When the 2007 Tundra was introduced it turned the pickup truck segment on its head.

          Everybody was comparing themselves to Tundra and by everybody I mean F150, Silverado and RAM.

          And then Tundra’s innovations started to appear on the domestic trucks in the years following, but no one in Detroit could ever even come close to that magnificent all-aluminum 32-valve DOHC 5.7 V8; the Rolex of pickup truck engines.

          Tundra may not be everyman’s truck but neither is a Rolls or a Bentley everyman’s sedan.

          It’s all about preference. If you want to drive what everybody else drives, you buy an F150. Rugged, but not classy.

          If you’re loyal to GM, you buy Silverado. Old in design, lagging behind the times in innovation, never an innovator and always at least one year behind Ford, except in Ecoboost which GM doesn’t have since their miserable supercharged engines of the past.

          I can’t come up with anything good to say about RAM since I owned one and it fell apart on me in 1996.

          Ahh, but if you want to drive a halfton pickup truck that is engineered to a worldclass Hino Commercial Truck standard, as in beefier wheel bearings, flex frame and 1-ton-rated 4-piston floating caliper disc brakes, you buy a Tundra — any Tundra.

          It doesn’t hurt that the Tundra incorporates much of the Lexus finesse in the engine and transmission. Driving a Tundra makes you forget you’re driving a truck whereas driving a domestic truck reminds you of it every inch of the way.

          True, the Tundra isn’t for everyone. But for the discerning pickup truck driver, Tundra 5.7 is the only way to go, in any body style.

          • 0 avatar
            Phillip Thomas

            The Tundra hasn’t revolutionized anything, and didn’t even come with a mechanical locking differential, or even a true limited-slip (still true today, I think).

            Both the 4.7 and 5.7 returned abysmal fuel economy.

            The interior ergonomics are moderately awful. The deeply recessed gauges are not well lit during the day, and can be hard to read in the twilight hours as the result. The high-beam indicator is blinding, enough so I had to tape over it on a long drive through empty west Texas.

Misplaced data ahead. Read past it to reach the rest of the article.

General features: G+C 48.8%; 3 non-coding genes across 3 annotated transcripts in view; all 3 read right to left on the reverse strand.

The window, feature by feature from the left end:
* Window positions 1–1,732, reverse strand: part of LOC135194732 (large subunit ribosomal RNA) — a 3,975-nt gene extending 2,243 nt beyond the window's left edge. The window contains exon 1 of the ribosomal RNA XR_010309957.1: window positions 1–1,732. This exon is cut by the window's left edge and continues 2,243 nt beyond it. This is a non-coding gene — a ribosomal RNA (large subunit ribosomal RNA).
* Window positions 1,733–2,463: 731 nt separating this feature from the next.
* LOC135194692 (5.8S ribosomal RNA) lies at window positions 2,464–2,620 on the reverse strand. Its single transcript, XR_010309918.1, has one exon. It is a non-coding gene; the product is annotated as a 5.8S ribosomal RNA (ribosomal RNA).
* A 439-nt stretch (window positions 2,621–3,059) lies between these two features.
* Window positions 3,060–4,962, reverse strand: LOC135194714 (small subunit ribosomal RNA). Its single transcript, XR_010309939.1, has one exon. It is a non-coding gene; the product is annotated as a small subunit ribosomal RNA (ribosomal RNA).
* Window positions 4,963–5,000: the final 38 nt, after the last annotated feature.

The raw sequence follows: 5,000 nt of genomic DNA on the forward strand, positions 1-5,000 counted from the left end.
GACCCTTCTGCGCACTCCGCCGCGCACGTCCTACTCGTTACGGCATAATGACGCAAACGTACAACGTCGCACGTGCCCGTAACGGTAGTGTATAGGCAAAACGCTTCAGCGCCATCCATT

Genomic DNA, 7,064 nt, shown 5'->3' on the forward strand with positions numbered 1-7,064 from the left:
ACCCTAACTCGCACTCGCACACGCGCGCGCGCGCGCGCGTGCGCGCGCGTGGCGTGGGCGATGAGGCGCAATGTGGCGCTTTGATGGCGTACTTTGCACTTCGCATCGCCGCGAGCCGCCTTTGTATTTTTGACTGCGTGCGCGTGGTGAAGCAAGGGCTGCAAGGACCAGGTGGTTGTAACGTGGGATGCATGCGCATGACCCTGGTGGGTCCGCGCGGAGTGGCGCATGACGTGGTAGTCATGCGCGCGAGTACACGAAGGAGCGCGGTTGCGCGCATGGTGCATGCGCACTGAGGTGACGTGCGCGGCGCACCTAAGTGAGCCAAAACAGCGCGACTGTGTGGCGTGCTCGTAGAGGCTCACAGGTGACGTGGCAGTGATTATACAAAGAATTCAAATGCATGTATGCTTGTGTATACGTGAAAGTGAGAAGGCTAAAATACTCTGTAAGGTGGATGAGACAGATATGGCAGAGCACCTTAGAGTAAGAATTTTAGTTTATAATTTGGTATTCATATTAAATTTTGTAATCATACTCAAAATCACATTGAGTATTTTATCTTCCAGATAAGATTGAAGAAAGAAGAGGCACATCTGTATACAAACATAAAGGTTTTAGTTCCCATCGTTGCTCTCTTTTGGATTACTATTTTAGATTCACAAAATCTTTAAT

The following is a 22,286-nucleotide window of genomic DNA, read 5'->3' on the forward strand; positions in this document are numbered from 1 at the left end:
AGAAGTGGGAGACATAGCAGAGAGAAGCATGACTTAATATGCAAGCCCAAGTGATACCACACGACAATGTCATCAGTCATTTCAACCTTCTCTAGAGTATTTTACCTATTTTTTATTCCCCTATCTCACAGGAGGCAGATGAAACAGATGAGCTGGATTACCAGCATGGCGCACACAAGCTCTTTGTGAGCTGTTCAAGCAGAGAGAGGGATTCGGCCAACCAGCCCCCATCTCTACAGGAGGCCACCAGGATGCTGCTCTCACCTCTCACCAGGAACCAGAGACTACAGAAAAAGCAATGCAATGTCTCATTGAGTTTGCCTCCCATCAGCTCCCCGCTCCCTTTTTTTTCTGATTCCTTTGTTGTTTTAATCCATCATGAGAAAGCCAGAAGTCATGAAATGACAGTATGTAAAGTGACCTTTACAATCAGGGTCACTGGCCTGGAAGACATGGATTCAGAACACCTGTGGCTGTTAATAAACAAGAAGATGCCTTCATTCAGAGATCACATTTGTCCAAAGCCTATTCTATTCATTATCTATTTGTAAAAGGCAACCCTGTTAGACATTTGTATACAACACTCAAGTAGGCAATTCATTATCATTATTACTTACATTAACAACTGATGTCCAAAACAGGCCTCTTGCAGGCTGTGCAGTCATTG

Lets talk about the tail gates that bent from general handling, and other build quality woes?

            The only advantage I can think of with the Toyota is that it can be had with 4 doors and a long-bed, which (all?) most other half-tons can’t.

            When it rolled out in 2008, it was hardly revolutionary. What Ford has been doing as of late is revolutionary.

          • 0 avatar
            goldtownpe

            What’s so superior about an automatic mechanical locker?

            That’s exactly what will happen when a locking diff locks on an icy curve: You go sideways into the ditch or off the side of the mountain. I’ll take a brake-based traction control over the G80 any day. Better yet, give me an ARB air locker.

            Abysmal fuel economy?
            http://www.edmunds.com/fuel-economy/we-test-the-tips-part-ii.html
            20.8 mpg at 65mph cruise. Let’s see 2007 Silverado 6.0L try and top that. Only recently have the Big 3 caught up to the Toyota 5.7 in terms of power and torque.

          • 0 avatar
            Phillip Thomas

            goldtownpe,

            “What’s so superior about an automatic mechanical locker?”

            If you have to ask that question, you don’t need to know the answer.

          • 0 avatar
            goldtownpe

            Oh…so you don’t why then? Nor driven one on an icy curvy trail.
            http://www.youtube.com/watch?v=LFJI0tLMVpI

          • 0 avatar
            Carlson Fan

            goldto – My ’04 Sierra HD has the factory Eaton locker and trust me after 10 MN winters and 160K I can with certainty state that it doesn’t lock and spin you out on icey roads when going around a curve.

            And PT is correct about fuel economy. Even Tundra owners will tell you it sucks. The OHV roller cam motors in the GM trucks are superior to the car engine under the hood of the Tundra in every way, especially where fuel economy is concerned..

          • 0 avatar
            danio3834